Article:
I don’t believe John suggests that journalism courses should include the Bible. On the contrary, he’s suggesting that future journalists be liberally educated in non-journalism classes. So much of our culture at least used to be permeated by the Bible that you couldn’t understand our culture without being familiar with the Bible, whatever your beliefs. But you get that in a liberal arts class on religion, not in a journalism class.
      I couldn’t agree more with John!

      • DrOfnothing

        “So much of our culture at least used to be permeated by the Bible that you couldn’t understand our culture without being familiar with the Bible.” Not true at all, I’m afraid. There’s a lot of folks out there who claim to be “Christian,” but most have a profoundly thin understanding of the Bible and the history of the faith. It gets quoted widely, but understood poorly. Out government and civil society are also based, explicitly on the separation of Church & State (to protect the former).
        The Constitution, on the other hand, is the founding document of our society, and an excellent piece of writing to boot. But Dr. Miller never suggests that students should be required to read it. Since the American ideal and principles of the free press are based on it, they should be!

    • banshee

      I took two courses on the Bible in college. It wasn’t indoctrination. American journalists should at the very least know what’s in the Bible. It influences American culture in many ways. It’s part of basic cultural literacy.

      • DrOfnothing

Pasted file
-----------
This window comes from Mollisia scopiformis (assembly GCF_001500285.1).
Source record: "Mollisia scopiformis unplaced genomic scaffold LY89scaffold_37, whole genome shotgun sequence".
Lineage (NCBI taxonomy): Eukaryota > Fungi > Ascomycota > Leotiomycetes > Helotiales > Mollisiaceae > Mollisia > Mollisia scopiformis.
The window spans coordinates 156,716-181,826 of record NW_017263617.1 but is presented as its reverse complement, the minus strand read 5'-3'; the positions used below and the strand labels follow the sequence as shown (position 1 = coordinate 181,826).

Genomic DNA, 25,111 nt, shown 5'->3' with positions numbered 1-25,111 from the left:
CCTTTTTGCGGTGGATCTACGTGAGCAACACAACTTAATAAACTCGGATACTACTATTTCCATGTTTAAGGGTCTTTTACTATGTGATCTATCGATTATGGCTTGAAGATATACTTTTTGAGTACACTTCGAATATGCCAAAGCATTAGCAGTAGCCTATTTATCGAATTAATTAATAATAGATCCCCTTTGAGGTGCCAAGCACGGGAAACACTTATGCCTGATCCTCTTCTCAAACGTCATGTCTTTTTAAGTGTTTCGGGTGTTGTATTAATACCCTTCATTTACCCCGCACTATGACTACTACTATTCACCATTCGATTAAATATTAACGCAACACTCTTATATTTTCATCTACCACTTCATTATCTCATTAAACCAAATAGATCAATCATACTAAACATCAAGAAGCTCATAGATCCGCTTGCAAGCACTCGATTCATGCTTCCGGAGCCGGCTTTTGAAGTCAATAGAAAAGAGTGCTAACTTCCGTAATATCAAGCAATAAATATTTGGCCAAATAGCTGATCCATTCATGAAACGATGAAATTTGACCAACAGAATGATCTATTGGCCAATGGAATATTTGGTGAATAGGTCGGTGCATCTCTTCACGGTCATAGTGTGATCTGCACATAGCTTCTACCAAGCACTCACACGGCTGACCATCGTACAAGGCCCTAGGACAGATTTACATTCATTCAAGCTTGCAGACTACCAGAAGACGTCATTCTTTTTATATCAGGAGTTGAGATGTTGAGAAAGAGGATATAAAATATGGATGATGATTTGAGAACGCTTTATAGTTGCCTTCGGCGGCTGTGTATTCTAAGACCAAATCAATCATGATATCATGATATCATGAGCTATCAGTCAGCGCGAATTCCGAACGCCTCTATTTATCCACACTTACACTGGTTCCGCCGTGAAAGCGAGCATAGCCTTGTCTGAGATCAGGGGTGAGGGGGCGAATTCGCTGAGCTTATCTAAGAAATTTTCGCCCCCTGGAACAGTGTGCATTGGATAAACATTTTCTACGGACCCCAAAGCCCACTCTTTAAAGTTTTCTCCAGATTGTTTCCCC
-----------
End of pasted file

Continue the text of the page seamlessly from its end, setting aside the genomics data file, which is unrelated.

That’s fine, as long as one takes a dispassionate stance on the topic. If you look at Hillsdale, that is simply not the case, though I cannot speak specifically to the author’s place on the faith-based teaching spectrum (he could be very liberal about it).

  • Douglas Levene

    A lot of this is good advice. What also would be helpful would be for reporters, not only at the New York Times but elsewhere, to discard pre-conceived narratives and just go out and look for stories without preconceptions. Readers can tell when you’re pushing a party line and at any given moment, half of them don’t like it. So stop.

  • TDJ

    Many good points in this article. I’d like to pick up on one made just in passing, that journalism students should take more courses in the sciences. Science journalism is in a parlous state, and the frankly anti-science attitudes of the incoming Trump administration mean that well-informed critical coverage of science-related policy issues will be vital in the coming years. A good source is “The War on Science: Who’s Waging It, Why It Matters, and What We Can Do About It,” by Shawn Otto (2016). Otto is highly critical of the ways in which schools of journalism and many working journalists and editors view science coverage.